What an honour it was to spend a part of my Saturday with three women like these. Nomusa Shabane , Pearl Mvo and Charity Mahlutshana all gave up some of their free time to sit down with me and tell me more about what’s happening in their community. But it was a bit of an interesting experience actually getting to Imbaliyethu Crèche.
Nomusa had sent me her address in the days leading up to our meeting and after I tried finding it on the map I realised that it was close to the Inanda Seminary where a friend of mine works. She confirmed that the organisation was actually located on church land, so I supposed it couldn’t actually be that hard to find, especially seeing as it looked so close on Google.
Nomusa is a WhatsApp whizz so we made most of our arrangements via text and she suggested that I phone her when I reach the Seminary, saying she would be able to give me directions to Imbaliyethu from there. But when I phoned Nomusa my calls weren’t actually going through!
This meant I was left having to follow Google Maps, which I wasn’t too stressed about seeing as it seemed like it would be a breeze. The only thing that did niggle in the back of my mind is that I might arrive to an empty crèche. So there I was, driving along trying to avoid the animals on the side of the main road that runs through Inanda, still feeling pretty confident that the voice in my phone’s map would lead me right where I needed to be.
That’s until Google told me to turn left and there was no road on my left, not even 200m ahead! I realised that I may have a problem, so I kept trying to make contact with Nomusa with no luck. But then suddenly I saw an eye-catching pink house coming up in front of me, and sure enough, the sign confirmed that I’d finally reached my destination.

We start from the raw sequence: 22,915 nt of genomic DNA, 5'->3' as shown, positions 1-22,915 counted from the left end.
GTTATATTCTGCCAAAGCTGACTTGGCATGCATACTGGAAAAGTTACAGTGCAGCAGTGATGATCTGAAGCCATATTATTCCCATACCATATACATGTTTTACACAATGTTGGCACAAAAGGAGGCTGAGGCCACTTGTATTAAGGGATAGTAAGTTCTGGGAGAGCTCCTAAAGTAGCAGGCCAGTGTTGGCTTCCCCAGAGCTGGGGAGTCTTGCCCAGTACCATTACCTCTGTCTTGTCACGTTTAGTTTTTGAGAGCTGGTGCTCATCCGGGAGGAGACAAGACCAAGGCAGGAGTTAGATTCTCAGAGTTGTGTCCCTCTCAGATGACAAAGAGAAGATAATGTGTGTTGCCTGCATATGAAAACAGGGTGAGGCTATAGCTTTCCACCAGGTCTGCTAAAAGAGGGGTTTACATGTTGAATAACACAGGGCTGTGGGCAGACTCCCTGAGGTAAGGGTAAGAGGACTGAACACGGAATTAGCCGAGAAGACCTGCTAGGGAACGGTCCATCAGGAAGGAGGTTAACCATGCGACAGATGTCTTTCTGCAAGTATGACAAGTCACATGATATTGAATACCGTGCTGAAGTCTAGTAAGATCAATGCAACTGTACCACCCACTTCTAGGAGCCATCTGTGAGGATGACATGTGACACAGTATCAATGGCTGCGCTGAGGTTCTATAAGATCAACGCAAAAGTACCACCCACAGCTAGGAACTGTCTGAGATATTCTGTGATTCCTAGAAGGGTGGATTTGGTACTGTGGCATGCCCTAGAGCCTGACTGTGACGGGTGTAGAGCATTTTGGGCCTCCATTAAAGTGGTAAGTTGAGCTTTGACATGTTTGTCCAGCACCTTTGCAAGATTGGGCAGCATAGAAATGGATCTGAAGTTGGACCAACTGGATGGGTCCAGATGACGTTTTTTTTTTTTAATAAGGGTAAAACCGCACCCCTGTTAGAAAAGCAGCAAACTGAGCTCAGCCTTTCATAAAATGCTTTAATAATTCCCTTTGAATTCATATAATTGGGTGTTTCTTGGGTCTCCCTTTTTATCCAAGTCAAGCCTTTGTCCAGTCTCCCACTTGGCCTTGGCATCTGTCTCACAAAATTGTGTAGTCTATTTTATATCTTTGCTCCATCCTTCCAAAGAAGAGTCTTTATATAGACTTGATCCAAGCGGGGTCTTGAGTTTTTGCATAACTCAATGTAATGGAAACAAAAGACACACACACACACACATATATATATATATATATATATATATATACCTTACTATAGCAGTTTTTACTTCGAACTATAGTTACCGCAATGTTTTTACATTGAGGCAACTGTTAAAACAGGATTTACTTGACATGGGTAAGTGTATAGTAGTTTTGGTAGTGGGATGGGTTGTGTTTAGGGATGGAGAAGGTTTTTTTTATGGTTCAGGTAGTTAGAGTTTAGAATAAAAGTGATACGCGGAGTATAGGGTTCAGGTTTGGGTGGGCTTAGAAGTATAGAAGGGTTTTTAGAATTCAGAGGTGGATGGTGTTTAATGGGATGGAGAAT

I was super relieved, and pulled over in front of the house immediately! A friendly face greeted me from the doorway, I received a warm welcome from a woman I would later learn is not in fact Nomusa but Pearl Mvo, one of her longest standing staff members. Pearl was at work on a Saturday anyway to supervise some renovations being done.
Pearl led me into the office where she made sure I was settled comfortably and offered me a cup of tea. She assured me that Nomusa was indeed on her way but that she had been delayed on public transport. After a few minutes another elderly lady joined me in the office. Again, it wasn’t Nomusa but her neighbour Charity who had come to meet me on her friend’s request.
Charity was a big part of the reason I’d initially made contact with Nomusa. She is a member of the old age club called Ekhayalethu that gets together and meets here on the same site. Personally I care a lot about the elderly within South Africa. I know that they sometimes face extremely tough circumstances, and that they don’t have the added benefit of good PR that the youth have (I mean they can’t be labelled as “our country’s future” but they also aren’t quite just our country’s past).
I find that many people have lived full and meaningful lives but are left alone now in their later years because of children who have moved to other cities or even emigrated to greener pastures. So that’s why I contacted Nomusa, because I’d heard that she was doing some good work with the elderly members of her community on top of looking after the children too.